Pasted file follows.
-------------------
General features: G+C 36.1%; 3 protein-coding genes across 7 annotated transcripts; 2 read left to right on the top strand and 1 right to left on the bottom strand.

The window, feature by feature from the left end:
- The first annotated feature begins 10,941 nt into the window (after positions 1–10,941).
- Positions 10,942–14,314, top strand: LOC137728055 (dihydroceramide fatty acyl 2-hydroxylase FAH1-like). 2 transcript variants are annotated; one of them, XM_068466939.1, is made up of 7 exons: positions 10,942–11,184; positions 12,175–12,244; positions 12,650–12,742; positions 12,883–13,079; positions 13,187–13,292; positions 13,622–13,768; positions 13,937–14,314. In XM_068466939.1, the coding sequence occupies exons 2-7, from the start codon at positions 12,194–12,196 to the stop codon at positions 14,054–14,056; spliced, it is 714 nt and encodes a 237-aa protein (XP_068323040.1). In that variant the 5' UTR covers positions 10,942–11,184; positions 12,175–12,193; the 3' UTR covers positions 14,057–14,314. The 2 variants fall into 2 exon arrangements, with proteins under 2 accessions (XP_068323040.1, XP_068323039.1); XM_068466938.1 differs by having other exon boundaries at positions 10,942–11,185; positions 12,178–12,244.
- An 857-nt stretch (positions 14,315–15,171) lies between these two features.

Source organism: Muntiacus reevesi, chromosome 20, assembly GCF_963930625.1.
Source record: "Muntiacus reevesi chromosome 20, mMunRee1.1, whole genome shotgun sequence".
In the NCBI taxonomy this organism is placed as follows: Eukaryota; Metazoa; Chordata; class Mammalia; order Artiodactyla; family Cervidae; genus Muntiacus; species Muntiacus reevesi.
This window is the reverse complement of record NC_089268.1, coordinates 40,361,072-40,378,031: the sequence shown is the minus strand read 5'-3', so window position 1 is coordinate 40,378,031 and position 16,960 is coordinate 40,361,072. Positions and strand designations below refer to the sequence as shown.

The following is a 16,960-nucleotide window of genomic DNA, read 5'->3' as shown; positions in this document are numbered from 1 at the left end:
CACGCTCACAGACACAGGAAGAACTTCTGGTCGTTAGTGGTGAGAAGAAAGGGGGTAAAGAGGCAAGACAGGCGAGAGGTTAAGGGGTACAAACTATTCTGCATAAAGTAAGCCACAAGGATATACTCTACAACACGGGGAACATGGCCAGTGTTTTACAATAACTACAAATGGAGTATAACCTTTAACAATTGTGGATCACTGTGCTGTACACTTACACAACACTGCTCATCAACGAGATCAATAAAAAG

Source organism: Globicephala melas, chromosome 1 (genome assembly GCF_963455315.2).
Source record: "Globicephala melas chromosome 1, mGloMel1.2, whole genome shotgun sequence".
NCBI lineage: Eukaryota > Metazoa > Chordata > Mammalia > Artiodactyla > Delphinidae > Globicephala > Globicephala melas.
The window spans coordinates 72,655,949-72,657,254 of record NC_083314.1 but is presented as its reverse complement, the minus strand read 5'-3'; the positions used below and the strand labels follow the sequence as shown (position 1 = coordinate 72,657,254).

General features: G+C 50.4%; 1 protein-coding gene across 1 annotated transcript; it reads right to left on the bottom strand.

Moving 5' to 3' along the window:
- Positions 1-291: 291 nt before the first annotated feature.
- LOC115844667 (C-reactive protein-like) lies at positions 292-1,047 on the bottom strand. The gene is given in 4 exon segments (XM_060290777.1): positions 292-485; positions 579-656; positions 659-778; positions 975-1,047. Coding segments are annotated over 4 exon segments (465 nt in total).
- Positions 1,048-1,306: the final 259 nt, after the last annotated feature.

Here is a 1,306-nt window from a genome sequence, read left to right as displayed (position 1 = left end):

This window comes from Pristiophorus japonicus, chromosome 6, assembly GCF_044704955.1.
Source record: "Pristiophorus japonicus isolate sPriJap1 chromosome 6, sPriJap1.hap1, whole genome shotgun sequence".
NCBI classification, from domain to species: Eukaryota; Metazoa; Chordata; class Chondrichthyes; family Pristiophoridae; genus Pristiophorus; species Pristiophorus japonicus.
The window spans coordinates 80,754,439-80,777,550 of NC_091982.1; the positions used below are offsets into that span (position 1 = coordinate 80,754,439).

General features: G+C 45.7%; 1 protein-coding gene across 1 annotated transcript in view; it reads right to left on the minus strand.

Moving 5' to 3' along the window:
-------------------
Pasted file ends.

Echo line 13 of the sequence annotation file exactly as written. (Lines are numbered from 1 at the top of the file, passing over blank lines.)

Source record: "Globicephala melas chromosome 1, mGloMel1.2, whole genome shotgun sequence".